Extreme Couponing

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Extreme couponing has taken off across the nation and inserts are falling from the sky. Well at least couponing is all over. So finding some good coupon clear plastic photo or baseball card holders or sheets are becoming harder and harder to find. I personally use the middle one below. The four slots per sheet. They are small enough to get a lot of coupons on one sheet, but big enough to get the coupons to show what they are without folding the coupons up so small you can’t tell what coupon it is.

But like I say in my Couponing 101 – Coupon organization is a personal choice as to how to do it. And to make sure you do what works for YOU! Pick the three slots to have your coupons opened up more so you can visually see what is inside the pocket without trying to pull them out. Or get the smaller pockets where you can get more coupons on one sheet to save room.Coupon book page inserts20 (Twenty Pages) – Pro 3-Pocket Coupon Storage Pages (3 Horizontal 3 1/2 x 8 inch Sized Top Loaded Slots)

As low as $7.23 and free shipping for a box of 20 sheets!

  • 20 (Twenty Pages) – Pro 3-Pocket Coupon Storage Pages (Three 3 1/2 x 8 inch Sized Top Loaded Slots)
  • Holds 3 – 3 1/2 X 8 inch Sized Items … about the size of the larger older US Dollar Bills
  • Made of heavy duty Polypropylene. Made in USA!
  • Strong Welds – NO PVC – Horizontal slots BCW or Ultra Pro Brand

Coupon clear plastic inserts20 (Twenty Pages) – Pro 4-Pocket Coupon Page (3.5 X 5 inches, top load pockets)

As low as $5.90 and free shipping for a box of 20 as an add on item

  • 20 (Twenty Pages) – Pro 4-Pocket Coupon Page (3.5 X 5 inches, top load pockets)
  • Has 4- 3 1/2 X 5 1/4 inches, top load pockets – Great for coupons and couponing ….
  • Dimensions: Pocket 3 15/16 x 5 1/2 and Page 8 7/8 x 11 3/8
  • Made of heavy- duty Polypropylene. Made in USA!

320 (Twenty Pages) – BCW Pro 6-Pocket Page (Tall or Widevision Trading Cards)

As low as $6.24 and free shipping for a box of 20

  • 20 (Twenty) – BCW Pro 6-Pocket Page (Tall or Widevision Trading Cards)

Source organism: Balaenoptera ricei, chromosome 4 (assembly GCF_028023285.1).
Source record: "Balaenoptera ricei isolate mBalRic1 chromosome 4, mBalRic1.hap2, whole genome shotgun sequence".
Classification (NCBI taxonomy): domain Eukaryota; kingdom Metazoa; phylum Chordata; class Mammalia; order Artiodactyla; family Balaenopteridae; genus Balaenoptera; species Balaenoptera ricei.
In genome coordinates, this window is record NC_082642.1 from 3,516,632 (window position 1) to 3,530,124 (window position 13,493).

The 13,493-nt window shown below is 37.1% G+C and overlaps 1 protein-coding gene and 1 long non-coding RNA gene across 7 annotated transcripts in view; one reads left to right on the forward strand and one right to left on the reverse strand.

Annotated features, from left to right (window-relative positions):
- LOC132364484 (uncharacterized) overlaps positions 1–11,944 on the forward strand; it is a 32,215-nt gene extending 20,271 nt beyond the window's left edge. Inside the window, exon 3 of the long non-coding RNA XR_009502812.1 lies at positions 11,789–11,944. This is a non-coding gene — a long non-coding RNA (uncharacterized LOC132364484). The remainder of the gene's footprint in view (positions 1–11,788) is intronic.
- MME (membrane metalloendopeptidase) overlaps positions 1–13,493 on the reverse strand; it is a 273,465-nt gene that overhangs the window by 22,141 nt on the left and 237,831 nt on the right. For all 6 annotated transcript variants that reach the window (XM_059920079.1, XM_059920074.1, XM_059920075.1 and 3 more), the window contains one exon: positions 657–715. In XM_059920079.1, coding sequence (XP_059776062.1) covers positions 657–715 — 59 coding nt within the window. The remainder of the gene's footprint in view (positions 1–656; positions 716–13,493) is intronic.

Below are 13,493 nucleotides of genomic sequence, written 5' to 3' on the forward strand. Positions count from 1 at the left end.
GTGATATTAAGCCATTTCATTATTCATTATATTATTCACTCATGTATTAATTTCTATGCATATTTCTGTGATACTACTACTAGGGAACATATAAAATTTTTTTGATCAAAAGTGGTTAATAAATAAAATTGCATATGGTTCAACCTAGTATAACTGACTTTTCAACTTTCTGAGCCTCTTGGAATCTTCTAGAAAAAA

• Holds 6- 2 1/2 X 5 1/2 Cards or Photos
  • Dimensions: Pocket 2 5/8 x 5 1/2 and Page 8 7/8 x 11 3/8
  • Made of heavy- duty Polypropylene. Made in USA!

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When I started couponing years ago I thought I would get a coupon binder that looked very office orientated. It was a black fake leather binder. It lasted all of a couple weeks before it fell apart. I came across a binder that seemed to fit couponing perfectly. It had a large three ring binder on one side, and on the other it had a smaller three ring binder. It zipped all the way around and had pockets and a handle that made it really easy to keep things inside without falling out.  And I could hang on to it while wrestling little ones.

It was a Case-It binder. There are many many different versions, single three rings or doubles. And they come in all kinds of dimensions, for the casual couponer to the extreme couponer.

Best part about that binder, is that after all of these years – I still have the same binder! Its full to the max, and is about 5-6 inches thick. But yet still does the job, zips closed, and I can still hang on to it while I wrestle the kids!

Here are the selections they have on sale for Case-It Binders – where you can find all sizes. Or you can see the version of the one I use below:

caseitCase-it 2-in-1 Adjustable Zipper 3-Ring Dual Binder, 1 Set of 3-Inch Rings and 1 Set of 1.5-Inch Rings, Red, Dual-500-RED
On sale for as low as $29.66 and free shipping

  • 3-Inch binder rings and 1.5-Inch binder rings in one unique package
  • Adjustable spine expands binder for up to 5-Inch of capacity
  • Removable pencil case, padded media pockets, and plenty of other storage space
  • Built-in handle and shoulder strap
  • Unique angled zipper design for easy opening and closing

 

And if you need the clear plastic sheets to hold your coupons inside the binder – See our post:

 Couponing 101 – Coupon Binder Clear Plastic Sheets On Sale

 

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coupon binder We were recently asked which coupon binder we think is best and do we still use it. We had never really thought about it much, but we have actually used our Case-It Binder for almost my entire coupon career! Never really thought about it but it has been close to 4 years now that we have used it. I used an old black briefcase looking binder for just a few months till it fell apart. We went out and got a 4 inch with a 2 inch- a double ring binder.

So check them out for your self .

If you are new to couponing check out our Extreme Couponing 101

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Question from my inbox this week,

First I want to thank you for your thriftymom website.  I’ve been
couponing for a year now and I still have questions.  I learn
something new everyday about coupons….I do have a question after
watching TLC’s Extreme Couponing, in the show the couponers bought a
large number of items and used coupons for every item…… I’ve read
the fine print on the coupon and most of these coupons have written on
them “one per purchase” or “one per purchase of like item”……..I’ve
tried to use multiple coupons, for instance, Act Popcorn at Winco and
the cashier refused my coupons because they read, one per